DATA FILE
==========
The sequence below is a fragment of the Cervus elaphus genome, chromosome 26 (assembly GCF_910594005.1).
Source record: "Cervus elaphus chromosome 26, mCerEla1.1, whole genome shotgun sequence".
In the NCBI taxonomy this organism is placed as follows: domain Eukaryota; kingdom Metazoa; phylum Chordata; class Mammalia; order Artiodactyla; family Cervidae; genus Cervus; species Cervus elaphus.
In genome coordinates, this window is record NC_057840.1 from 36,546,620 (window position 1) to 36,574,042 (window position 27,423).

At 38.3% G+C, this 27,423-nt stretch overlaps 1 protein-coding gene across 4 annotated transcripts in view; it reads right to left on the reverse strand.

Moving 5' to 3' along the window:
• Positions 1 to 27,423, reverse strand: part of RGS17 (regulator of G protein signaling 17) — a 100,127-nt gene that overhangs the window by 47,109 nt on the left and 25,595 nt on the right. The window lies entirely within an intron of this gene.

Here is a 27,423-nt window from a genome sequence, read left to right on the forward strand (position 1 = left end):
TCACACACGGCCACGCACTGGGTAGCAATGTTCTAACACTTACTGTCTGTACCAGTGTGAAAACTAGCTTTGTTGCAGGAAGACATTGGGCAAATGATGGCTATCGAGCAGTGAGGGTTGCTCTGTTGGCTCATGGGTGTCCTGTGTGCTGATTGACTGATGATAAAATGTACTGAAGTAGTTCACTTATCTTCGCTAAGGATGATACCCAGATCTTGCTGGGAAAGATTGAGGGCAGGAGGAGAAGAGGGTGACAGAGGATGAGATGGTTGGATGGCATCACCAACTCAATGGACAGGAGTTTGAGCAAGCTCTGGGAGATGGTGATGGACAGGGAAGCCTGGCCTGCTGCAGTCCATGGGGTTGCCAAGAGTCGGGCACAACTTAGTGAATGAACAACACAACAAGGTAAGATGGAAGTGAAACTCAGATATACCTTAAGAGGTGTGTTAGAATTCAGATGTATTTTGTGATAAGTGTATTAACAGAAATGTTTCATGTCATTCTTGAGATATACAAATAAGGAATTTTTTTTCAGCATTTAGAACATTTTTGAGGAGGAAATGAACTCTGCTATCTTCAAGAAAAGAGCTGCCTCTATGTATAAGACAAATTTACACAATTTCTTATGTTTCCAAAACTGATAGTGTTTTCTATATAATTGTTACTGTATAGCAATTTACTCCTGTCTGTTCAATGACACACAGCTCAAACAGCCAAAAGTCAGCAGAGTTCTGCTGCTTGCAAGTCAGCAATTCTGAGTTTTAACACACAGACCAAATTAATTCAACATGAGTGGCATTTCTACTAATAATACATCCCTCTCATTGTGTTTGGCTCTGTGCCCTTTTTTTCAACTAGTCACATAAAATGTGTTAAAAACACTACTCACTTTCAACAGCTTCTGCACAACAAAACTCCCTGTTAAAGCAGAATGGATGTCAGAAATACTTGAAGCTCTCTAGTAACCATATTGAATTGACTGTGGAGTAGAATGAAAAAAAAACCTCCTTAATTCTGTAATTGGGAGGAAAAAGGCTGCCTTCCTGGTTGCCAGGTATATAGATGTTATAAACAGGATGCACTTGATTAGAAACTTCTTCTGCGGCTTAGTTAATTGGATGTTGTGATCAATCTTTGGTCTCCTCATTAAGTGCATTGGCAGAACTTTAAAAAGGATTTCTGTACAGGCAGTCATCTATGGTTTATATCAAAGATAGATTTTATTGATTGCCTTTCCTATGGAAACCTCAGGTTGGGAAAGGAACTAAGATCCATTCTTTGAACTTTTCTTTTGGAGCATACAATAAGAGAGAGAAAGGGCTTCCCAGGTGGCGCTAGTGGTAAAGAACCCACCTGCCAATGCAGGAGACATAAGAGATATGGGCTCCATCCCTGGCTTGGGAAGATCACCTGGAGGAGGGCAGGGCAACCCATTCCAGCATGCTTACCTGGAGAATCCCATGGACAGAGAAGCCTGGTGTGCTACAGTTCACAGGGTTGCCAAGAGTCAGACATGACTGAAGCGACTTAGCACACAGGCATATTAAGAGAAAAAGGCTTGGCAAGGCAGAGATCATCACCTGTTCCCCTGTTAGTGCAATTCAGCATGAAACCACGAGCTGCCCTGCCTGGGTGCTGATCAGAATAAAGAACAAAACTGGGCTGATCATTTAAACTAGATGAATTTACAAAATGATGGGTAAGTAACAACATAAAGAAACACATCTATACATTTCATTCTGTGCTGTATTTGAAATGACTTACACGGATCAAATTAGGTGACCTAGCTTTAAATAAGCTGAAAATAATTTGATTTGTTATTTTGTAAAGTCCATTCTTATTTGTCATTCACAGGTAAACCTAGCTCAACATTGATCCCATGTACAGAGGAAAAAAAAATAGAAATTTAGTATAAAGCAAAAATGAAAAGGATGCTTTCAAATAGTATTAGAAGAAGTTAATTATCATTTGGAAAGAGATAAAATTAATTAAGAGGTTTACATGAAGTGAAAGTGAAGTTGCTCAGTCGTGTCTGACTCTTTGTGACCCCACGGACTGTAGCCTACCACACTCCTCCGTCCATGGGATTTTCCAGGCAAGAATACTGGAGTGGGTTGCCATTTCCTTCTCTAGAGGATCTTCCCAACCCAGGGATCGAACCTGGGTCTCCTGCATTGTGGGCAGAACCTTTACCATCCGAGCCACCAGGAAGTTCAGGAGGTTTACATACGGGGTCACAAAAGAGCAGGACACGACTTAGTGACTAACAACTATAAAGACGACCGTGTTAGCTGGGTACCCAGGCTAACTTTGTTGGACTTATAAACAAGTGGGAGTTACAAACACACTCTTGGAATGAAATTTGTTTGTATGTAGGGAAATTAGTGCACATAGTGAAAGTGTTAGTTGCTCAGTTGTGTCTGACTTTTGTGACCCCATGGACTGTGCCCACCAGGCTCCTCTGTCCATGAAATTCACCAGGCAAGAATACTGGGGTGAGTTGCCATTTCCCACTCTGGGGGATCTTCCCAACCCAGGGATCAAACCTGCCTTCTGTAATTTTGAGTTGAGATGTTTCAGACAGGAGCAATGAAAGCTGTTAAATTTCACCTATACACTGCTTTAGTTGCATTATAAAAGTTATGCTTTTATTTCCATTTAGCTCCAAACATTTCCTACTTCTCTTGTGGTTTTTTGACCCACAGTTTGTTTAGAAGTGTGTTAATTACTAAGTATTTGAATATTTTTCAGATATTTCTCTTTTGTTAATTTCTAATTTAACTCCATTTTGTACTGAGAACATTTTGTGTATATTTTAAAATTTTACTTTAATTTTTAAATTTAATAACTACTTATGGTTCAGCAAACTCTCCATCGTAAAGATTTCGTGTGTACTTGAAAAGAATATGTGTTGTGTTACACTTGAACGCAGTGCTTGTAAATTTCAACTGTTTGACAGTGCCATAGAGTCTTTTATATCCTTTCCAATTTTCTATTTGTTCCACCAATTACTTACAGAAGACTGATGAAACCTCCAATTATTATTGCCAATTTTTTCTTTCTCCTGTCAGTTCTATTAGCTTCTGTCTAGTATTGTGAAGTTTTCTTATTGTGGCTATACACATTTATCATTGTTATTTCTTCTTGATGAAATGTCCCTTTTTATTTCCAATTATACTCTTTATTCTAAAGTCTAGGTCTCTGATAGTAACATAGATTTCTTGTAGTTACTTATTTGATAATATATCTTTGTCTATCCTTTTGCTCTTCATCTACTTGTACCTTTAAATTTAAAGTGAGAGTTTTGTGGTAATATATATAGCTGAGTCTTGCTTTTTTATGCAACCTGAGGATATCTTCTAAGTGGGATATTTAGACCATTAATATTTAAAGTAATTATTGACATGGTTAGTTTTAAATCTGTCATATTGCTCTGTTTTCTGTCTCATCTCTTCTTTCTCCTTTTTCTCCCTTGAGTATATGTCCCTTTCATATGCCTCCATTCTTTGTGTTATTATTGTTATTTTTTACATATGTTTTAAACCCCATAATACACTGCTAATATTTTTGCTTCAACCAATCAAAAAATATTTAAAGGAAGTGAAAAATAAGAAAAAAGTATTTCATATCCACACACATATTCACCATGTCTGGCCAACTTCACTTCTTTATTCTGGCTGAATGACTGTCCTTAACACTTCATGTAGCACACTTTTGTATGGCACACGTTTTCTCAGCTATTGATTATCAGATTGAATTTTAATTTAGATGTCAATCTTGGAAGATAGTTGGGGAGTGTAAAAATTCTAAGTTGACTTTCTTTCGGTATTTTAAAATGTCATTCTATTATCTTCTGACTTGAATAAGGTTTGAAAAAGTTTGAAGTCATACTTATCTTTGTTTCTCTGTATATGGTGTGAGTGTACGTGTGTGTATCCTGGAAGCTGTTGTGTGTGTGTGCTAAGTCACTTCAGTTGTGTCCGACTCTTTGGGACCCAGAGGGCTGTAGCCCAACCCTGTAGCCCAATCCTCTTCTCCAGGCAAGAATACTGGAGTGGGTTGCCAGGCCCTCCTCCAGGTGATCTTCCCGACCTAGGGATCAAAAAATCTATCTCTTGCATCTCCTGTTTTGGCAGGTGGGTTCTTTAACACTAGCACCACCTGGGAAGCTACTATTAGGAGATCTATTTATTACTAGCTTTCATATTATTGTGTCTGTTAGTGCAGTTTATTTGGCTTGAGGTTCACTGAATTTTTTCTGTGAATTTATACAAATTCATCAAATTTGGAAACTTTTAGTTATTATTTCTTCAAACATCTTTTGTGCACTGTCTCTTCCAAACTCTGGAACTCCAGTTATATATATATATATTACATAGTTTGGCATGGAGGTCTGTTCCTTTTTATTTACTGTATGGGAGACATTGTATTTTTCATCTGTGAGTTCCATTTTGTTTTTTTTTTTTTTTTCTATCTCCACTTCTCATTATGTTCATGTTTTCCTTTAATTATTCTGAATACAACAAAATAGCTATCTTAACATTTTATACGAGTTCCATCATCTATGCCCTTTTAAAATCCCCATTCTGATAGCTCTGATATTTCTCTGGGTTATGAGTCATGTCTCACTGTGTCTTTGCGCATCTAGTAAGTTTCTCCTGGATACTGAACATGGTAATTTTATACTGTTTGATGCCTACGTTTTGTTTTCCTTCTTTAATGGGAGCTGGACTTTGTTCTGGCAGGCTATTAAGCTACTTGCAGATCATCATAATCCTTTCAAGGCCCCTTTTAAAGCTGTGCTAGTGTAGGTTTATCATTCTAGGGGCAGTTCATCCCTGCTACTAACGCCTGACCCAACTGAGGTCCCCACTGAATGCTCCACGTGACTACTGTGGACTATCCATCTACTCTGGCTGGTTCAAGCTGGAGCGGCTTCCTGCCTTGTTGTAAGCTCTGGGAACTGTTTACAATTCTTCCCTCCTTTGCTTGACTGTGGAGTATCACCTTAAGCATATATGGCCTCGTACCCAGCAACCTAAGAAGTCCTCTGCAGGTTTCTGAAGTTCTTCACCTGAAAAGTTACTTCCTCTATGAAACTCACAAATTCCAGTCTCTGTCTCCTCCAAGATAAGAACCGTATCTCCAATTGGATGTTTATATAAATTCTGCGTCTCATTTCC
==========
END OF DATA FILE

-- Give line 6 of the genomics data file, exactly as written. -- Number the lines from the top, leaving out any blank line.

Moving 5' to 3' along the window: